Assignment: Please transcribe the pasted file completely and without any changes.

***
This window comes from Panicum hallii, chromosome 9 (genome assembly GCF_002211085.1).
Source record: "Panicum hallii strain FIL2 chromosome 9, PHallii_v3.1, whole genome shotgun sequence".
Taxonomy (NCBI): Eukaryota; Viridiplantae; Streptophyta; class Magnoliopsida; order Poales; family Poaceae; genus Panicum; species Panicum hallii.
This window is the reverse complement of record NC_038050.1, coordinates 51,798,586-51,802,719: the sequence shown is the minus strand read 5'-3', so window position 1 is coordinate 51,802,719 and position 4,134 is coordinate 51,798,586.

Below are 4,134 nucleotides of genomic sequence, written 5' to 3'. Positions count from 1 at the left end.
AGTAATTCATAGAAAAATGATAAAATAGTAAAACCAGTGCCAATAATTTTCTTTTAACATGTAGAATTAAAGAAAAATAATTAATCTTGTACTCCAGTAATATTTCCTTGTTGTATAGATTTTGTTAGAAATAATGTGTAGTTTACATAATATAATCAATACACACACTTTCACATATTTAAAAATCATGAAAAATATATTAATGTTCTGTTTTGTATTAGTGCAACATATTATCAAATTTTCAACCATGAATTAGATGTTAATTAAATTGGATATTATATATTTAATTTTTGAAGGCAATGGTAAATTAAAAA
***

This window comes from Panicum hallii, chromosome 9 (genome assembly GCF_002211085.1).
Source record: "Panicum hallii strain FIL2 chromosome 9, PHallii_v3.1, whole genome shotgun sequence".
Taxonomy (NCBI): Eukaryota; Viridiplantae; Streptophyta; class Magnoliopsida; order Poales; family Poaceae; genus Panicum; species Panicum hallii.
This window is the reverse complement of record NC_038050.1, coordinates 51,798,586-51,802,719: the sequence shown is the minus strand read 5'-3', so window position 1 is coordinate 51,802,719 and position 4,134 is coordinate 51,798,586.

Below are 4,134 nucleotides of genomic sequence, written 5' to 3'. Positions count from 1 at the left end.
AGTAATTCATAGAAAAATGATAAAATAGTAAAACCAGTGCCAATAATTTTCTTTTAACATGTAGAATTAAAGAAAAATAATTAATCTTGTACTCCAGTAATATTTCCTTGTTGTATAGATTTTGTTAGAAATAATGTGTAGTTTACATAATATAATCAATACACACACTTTCACATATTTAAAAATCATGAAAAATATATTAATGTTCTGTTTTGTATTAGTGCAACATATTATCAAATTTTCAACCATGAATTAGATGTTAATTAAATTGGATATTATATATTTAATTTTTGAAGGCAATGGTAAATTAAAAA